Rates of fatty acid oxidation and lipolysis were measured as previously described 24,33. Basal rates of glucose uptake were determined by measuring the rate of [U-14C] 2-deoxyglucose uptake by isolated soleus muscle. Pairs of soleus muscle were rapidly dissected from WT or CRTC3 −/− mice. Isolated soleus strips were incubated twice for 15 min at 37°C in continuously gassed (95% O2, 5% CO2) Krebs-Henseleit bicarbonate buffer containing 5.5mM glucose and 0.5mM oleate complexed to 2% fatty-acid free bovine serum albumin (Millipore). After the 30 min pre-incubation period, muscle strips were transferred into fresh identical buffer with [U-14C] 2-deoxyglucose (2μCi/mL). Soleus strips were continuously gassed and incubated at 37°C for 30min. At the end of the experiment, individual soleus strips were washed three times with ice-cold Hank’s balanced salt solution. Muscle strips were weighed and incubated for 1h at 55°C in digestion buffer (50mM Tris, pH 8; 100mM NaCl, 100mM EDTA, 1% SDS, and 500 μg/mL proteinase K). All of the digested tissue was transferred into scintillant (EcoLite) and the radioactivity was measured by liquid scintillation counting.
Mouse embryos were obtained from gravid female mice at embryonic days E13-14. Embryos were minced, trypsinized, and washed with PBS. MEFs were plated in DMEM with 10% FBS, and 1% penicillin-streptomycin.
Primary adipocytes and the stromal vascular fraction were isolated from epididymal white adipose and brown adipose, as described previously 24,33. Primary adipocytes fractions were plated in DMEM containing 5.5mM Glucose, 2% fatty acid free BSA and 1% penicillin-streptomycin. For SVF cells, pellets from adipocyte isolations were washed 3 times with HDB, and cultured in DMEM with 10% fetal bovine serum and 1% penicillin-streptomycin.
Total RNA was isolated by Trizol (Invitrogen) and RNeasy mini kit (Qiagen). 1–2ug of total RNA was used for cDNA synthesis with Superscript II according to the manufacturer’s instruction (Invitrogen). Relative mRNA amount was determined by real time qPCR on LightCycler 480 instrument (Roche).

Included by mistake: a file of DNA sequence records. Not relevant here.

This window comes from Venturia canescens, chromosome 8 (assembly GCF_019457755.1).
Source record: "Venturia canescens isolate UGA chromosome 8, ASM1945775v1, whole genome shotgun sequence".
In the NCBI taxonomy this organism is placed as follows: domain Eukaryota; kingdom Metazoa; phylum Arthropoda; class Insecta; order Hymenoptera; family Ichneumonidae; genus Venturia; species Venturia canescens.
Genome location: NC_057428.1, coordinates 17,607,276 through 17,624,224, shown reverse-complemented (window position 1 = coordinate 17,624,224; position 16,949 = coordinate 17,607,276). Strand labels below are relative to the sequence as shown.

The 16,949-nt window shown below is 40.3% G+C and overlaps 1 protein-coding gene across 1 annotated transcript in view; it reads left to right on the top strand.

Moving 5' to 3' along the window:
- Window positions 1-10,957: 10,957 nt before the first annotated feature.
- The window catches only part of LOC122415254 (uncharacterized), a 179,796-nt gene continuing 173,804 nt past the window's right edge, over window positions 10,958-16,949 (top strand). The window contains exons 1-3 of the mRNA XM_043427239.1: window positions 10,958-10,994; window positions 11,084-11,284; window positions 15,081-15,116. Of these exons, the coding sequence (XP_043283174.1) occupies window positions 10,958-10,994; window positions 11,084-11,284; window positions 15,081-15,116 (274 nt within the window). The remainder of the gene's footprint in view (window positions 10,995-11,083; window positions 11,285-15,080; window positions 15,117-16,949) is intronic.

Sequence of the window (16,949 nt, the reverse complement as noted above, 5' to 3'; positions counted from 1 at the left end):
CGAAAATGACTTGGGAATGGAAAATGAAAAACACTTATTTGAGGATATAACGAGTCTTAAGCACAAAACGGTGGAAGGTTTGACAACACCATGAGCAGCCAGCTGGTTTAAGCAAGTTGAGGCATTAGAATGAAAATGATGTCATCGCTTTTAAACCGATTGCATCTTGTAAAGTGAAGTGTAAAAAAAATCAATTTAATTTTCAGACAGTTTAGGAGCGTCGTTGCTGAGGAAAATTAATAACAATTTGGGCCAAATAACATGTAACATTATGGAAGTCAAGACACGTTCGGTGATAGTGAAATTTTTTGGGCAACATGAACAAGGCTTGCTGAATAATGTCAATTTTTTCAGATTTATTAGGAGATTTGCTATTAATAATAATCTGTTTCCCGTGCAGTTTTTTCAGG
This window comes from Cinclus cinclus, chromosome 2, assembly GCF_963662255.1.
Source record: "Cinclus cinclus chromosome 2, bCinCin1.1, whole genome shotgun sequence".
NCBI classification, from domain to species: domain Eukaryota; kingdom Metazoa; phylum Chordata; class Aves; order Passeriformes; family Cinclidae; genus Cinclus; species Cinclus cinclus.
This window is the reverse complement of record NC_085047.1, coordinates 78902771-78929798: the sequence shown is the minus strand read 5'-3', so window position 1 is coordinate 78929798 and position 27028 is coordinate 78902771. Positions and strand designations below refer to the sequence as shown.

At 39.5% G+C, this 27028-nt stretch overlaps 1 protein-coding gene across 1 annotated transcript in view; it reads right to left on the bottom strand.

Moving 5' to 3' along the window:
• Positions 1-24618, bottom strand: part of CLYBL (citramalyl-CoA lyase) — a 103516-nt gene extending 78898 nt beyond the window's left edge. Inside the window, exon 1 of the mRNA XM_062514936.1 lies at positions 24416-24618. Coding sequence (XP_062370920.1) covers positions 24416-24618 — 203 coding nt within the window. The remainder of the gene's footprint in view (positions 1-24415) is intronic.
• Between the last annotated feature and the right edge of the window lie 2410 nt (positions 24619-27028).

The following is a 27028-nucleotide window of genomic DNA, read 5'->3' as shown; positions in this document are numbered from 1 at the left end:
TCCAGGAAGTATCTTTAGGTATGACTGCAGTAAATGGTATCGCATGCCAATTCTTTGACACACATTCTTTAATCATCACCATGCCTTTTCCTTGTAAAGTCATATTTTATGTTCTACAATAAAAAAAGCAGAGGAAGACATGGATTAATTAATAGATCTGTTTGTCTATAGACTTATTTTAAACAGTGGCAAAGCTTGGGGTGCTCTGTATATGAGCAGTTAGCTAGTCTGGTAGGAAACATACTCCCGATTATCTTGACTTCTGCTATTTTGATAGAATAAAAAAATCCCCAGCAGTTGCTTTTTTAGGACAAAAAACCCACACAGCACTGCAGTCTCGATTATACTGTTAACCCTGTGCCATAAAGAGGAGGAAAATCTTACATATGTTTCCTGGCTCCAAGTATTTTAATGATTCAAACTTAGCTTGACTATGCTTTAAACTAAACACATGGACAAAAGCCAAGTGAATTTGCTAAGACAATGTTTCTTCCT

Data are presented as means ± s.e.m. Statistical analysis was performed using an unpaired t test with Graph Pad Prism software. Statistical significance is indicated as * for P<0.05, ** for P<0.01, and *** for P<0.001. All transient luciferase assays were performed on at least three independent occasions.
Associations with adiposity parameters (weight, body mass index (BMI), waist circumference, hip circumference, waist-hip ratio) were first assessed in participants in the Cedars-Sinai/UCLA Mexican-American Coronary Artery Disease (MACAD) study, a study of Mexican Americans families from Los Angeles. 34,35 In the present report, 206 two-generation Mexican-American families were included, comprising 779 subjects (adult offspring of probands with CAD and the spouses of those offspring) who underwent anthropometric measurements and genotyping. By design, the offspring were free of diabetes and clinically manifest cardiovascular disease, thus avoiding secondary changes in phenotype caused by overt disease. All studies were approved by Human Subjects Protection Institutional Review Boards at UCLA and Cedars-Sinai Medical Center.
Confirmatory studies were undertaken in Mexican-American subjects from the Multi-Ethnic Study of Atherosclerosis (MESA). A detailed description of the MESA study design and methods has been published previously 36. Briefly, 6,814 participants 45 to 84 years of age who identified themselves as white (2,748), black (1,930), Hispanic/Latino (1,496), or Chinese (806) were recruited from six US communities between 2000 and 2002. To obtain a replication cohort most similar to that of MACAD, we studied MESA Hispanics with exclusion of those recruited from the New York site, as the latter are mainly from the Caribbean and may thus have genetic differences from the Mexican-Americans of MACAD 37. This resulted in a cohort of 987 MESA Mexican Americans.